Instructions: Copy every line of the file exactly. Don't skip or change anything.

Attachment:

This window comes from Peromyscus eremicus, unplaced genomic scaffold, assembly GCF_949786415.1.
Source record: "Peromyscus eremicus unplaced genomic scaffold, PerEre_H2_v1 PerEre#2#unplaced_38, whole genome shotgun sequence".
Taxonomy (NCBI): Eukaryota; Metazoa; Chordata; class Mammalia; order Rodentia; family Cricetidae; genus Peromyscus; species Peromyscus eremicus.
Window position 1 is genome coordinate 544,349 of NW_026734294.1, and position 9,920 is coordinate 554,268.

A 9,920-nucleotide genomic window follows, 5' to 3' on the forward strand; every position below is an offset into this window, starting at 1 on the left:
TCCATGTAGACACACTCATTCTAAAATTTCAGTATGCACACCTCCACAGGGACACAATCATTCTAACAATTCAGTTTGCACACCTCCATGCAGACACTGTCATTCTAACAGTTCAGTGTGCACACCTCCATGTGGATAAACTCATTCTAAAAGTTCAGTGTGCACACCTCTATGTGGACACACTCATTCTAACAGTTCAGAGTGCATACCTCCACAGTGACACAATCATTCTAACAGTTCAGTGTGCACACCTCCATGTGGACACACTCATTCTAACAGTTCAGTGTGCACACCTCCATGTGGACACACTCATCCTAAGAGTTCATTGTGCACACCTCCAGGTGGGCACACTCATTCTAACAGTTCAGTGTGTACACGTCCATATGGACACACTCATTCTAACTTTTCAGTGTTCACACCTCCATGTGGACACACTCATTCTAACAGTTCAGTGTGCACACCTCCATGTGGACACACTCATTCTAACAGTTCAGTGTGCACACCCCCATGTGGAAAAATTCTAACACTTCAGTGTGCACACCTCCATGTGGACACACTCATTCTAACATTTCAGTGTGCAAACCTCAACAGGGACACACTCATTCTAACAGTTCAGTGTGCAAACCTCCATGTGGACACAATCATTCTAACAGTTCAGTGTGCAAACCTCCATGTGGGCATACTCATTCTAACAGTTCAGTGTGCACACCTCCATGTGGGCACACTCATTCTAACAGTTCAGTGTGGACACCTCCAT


This window comes from Peromyscus eremicus, unplaced genomic scaffold, assembly GCF_949786415.1.
Source record: "Peromyscus eremicus unplaced genomic scaffold, PerEre_H2_v1 PerEre#2#unplaced_38, whole genome shotgun sequence".
Taxonomy (NCBI): Eukaryota; Metazoa; Chordata; class Mammalia; order Rodentia; family Cricetidae; genus Peromyscus; species Peromyscus eremicus.
Window position 1 is genome coordinate 544,349 of NW_026734294.1, and position 9,920 is coordinate 554,268.

A 9,920-nucleotide genomic window follows, 5' to 3' on the forward strand; every position below is an offset into this window, starting at 1 on the left:
TCCATGTAGACACACTCATTCTAAAATTTCAGTATGCACACCTCCACAGGGACACAATCATTCTAACAATTCAGTTTGCACACCTCCATGCAGACACTGTCATTCTAACAGTTCAGTGTGCACACCTCCATGTGGATAAACTCATTCTAAAAGTTCAGTGTGCACACCTCTATGTGGACACACTCATTCTAACAGTTCAGAGTGCATACCTCCACAGTGACACAATCATTCTAACAGTTCAGTGTGCACACCTCCATGTGGACACACTCATTCTAACAGTTCAGTGTGCACACCTCCATGTGGACACACTCATCCTAAGAGTTCATTGTGCACACCTCCAGGTGGGCACACTCATTCTAACAGTTCAGTGTGTACACGTCCATATGGACACACTCATTCTAACTTTTCAGTGTTCACACCTCCATGTGGACACACTCATTCTAACAGTTCAGTGTGCACACCTCCATGTGGACACACTCATTCTAACAGTTCAGTGTGCACACCCCCATGTGGAAAAATTCTAACACTTCAGTGTGCACACCTCCATGTGGACACACTCATTCTAACATTTCAGTGTGCAAACCTCAACAGGGACACACTCATTCTAACAGTTCAGTGTGCAAACCTCCATGTGGACACAATCATTCTAACAGTTCAGTGTGCAAACCTCCATGTGGGCATACTCATTCTAACAGTTCAGTGTGCACACCTCCATGTGGGCACACTCATTCTAACAGTTCAGTGTGGACACCTCCAT